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Comment Re:'Hidden city' explanation (Score 1) 126

Yes, but I think the article is incorrect. If you go to the site and enter your city a and destination city c you get choices of tickets a->b and b->c not a->c->b. The latter can be cancelled by the airline if you try to get a round trip. I have always thought back to back ticketing is something different where you can get a quick turn around (during the week) by buying two separate tickets that stay over the weekend. I could be wrong about that, though.

Comment Re:'Hidden city' explanation (Score 0) 126

Incorrect - that's back-to-back. "Hidden City" is when you buy two (or more) separate tickets. The first one starts at the source and the last one ends at your destination. The middle destinations are your hidden cities. Amazingly, sometimes this is cheaper than one ticket. One drawback - no checked baggage (without going to pick them up outside security and then recheck the bags for the next leg).

Comment Re:78 million (Score 1) 331

This can't be right: let's assume half of the 78 million are outside the center 1/3 of the galaxy where gamma bathes them. The volume we are talking about is 1000ly * pi * (100k^2-33k^2) = 28e12 cubic light years of volume? So we have about 700,000ly average distance between habitable worlds?

Submission Spintronics Breakthrough. Quantum Compters Next?->

ee2go writes: An IEEE announcement states "A recent advance in the field of spintronics by researchers in Australia, the United States, and England may have edged scientists closer to a practical quantum computer. They managed to transfer data from the quantum spin of electrons onto phosphorus nuclei and store it there for nearly 2 minutes. With increased sensitivity, say observers, the technique may result in a device that serves as the readout of a quantum computer that will offer blazing speed, near-limitless memory, and virtually impenetrable defense against hacking". It will also include an RSA cracking utility for free.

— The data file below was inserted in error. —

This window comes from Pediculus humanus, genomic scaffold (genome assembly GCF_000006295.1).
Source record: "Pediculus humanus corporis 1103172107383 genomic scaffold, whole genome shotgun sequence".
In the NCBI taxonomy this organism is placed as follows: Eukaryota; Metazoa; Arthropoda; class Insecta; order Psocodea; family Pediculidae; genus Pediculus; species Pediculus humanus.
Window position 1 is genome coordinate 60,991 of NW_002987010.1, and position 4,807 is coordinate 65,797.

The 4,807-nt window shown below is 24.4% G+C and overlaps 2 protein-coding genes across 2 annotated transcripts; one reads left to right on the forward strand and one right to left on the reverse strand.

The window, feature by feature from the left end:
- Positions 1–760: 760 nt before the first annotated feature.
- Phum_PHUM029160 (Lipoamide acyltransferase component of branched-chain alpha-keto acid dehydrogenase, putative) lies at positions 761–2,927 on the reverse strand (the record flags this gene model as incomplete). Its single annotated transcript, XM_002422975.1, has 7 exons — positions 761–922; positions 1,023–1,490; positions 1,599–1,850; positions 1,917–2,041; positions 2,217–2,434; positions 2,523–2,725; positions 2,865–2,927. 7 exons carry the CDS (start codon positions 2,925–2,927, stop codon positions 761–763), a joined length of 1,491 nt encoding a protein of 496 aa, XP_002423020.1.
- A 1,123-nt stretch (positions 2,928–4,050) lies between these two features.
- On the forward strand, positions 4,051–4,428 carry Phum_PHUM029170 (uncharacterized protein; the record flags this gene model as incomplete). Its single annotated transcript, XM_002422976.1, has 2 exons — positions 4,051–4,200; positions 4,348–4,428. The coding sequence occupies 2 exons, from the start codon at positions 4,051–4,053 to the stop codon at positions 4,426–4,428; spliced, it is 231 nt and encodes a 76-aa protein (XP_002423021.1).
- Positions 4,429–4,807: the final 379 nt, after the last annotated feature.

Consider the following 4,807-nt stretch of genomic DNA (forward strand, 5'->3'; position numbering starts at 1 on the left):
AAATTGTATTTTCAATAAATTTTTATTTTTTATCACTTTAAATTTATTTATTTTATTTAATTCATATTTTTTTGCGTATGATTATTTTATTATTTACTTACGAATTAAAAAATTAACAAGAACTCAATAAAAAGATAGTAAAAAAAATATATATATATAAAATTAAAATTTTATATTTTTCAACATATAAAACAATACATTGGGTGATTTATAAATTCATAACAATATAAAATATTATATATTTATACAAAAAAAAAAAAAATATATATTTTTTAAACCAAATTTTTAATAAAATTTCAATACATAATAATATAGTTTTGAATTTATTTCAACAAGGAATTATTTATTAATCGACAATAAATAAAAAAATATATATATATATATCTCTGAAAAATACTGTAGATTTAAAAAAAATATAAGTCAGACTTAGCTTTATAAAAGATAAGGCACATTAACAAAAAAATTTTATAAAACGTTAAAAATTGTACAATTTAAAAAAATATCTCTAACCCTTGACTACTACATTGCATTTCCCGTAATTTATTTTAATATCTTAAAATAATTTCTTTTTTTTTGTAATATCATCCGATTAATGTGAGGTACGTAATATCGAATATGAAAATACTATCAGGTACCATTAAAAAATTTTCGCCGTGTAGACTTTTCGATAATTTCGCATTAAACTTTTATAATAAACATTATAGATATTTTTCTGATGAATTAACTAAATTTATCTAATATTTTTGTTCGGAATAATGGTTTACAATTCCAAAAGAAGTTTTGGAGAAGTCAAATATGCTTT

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Comment Re:Because... (Score 3, Informative) 710

Not quite. The current Indian reactors use Thorium instead of depleted Uranium to even the core temperature. Even the next generation AHWR reactor will only use Thorium as part of the fuel (from here:

In India, construction is expected to start early in the next decade on the first 300 MW(e) advanced heavy water reactor, which has been developed for co-generation applications. The reactor is designed to operate with 233U-Pu-Th fuel; it uses boiling light water as a coolant and heavy water as the moderator.

Going the speed of light is bad for your age.